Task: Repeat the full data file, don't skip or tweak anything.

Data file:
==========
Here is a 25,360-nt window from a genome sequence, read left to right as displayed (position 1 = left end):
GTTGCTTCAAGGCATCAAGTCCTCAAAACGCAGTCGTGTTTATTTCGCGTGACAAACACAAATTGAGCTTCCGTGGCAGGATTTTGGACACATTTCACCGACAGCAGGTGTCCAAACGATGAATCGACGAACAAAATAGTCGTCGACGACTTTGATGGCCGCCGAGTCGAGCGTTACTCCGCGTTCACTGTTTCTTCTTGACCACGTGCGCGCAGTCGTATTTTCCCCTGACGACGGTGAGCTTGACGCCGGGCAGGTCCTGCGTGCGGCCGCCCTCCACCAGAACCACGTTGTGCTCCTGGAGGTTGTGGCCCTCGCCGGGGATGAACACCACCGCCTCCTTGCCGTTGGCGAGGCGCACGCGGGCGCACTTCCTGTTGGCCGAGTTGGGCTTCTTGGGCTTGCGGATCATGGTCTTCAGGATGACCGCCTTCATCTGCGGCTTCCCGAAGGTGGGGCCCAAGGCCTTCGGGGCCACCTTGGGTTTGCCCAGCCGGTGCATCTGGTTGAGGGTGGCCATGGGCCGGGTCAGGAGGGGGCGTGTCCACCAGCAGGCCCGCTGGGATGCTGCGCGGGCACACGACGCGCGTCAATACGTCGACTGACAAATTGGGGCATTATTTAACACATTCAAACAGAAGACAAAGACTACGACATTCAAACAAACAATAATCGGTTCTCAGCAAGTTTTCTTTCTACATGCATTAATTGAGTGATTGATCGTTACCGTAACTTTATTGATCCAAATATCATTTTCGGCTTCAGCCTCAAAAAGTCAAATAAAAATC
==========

Here is a 25,360-nt window from a genome sequence, read left to right as displayed (position 1 = left end):
GTTGCTTCAAGGCATCAAGTCCTCAAAACGCAGTCGTGTTTATTTCGCGTGACAAACACAAATTGAGCTTCCGTGGCAGGATTTTGGACACATTTCACCGACAGCAGGTGTCCAAACGATGAATCGACGAACAAAATAGTCGTCGACGACTTTGATGGCCGCCGAGTCGAGCGTTACTCCGCGTTCACTGTTTCTTCTTGACCACGTGCGCGCAGTCGTATTTTCCCCTGACGACGGTGAGCTTGACGCCGGGCAGGTCCTGCGTGCGGCCGCCCTCCACCAGAACCACGTTGTGCTCCTGGAGGTTGTGGCCCTCGCCGGGGATGAACACCACCGCCTCCTTGCCGTTGGCGAGGCGCACGCGGGCGCACTTCCTGTTGGCCGAGTTGGGCTTCTTGGGCTTGCGGATCATGGTCTTCAGGATGACCGCCTTCATCTGCGGCTTCCCGAAGGTGGGGCCCAAGGCCTTCGGGGCCACCTTGGGTTTGCCCAGCCGGTGCATCTGGTTGAGGGTGGCCATGGGCCGGGTCAGGAGGGGGCGTGTCCACCAGCAGGCCCGCTGGGATGCTGCGCGGGCACACGACGCGCGTCAATACGTCGACTGACAAATTGGGGCATTATTTAACACATTCAAACAGAAGACAAAGACTACGACATTCAAACAAACAATAATCGGTTCTCAGCAAGTTTTCTTTCTACATGCATTAATTGAGTGATTGATCGTTACCGTAACTTTATTGATCCAAATATCATTTTCGGCTTCAGCCTCAAAAAGTCAAATAAAAATC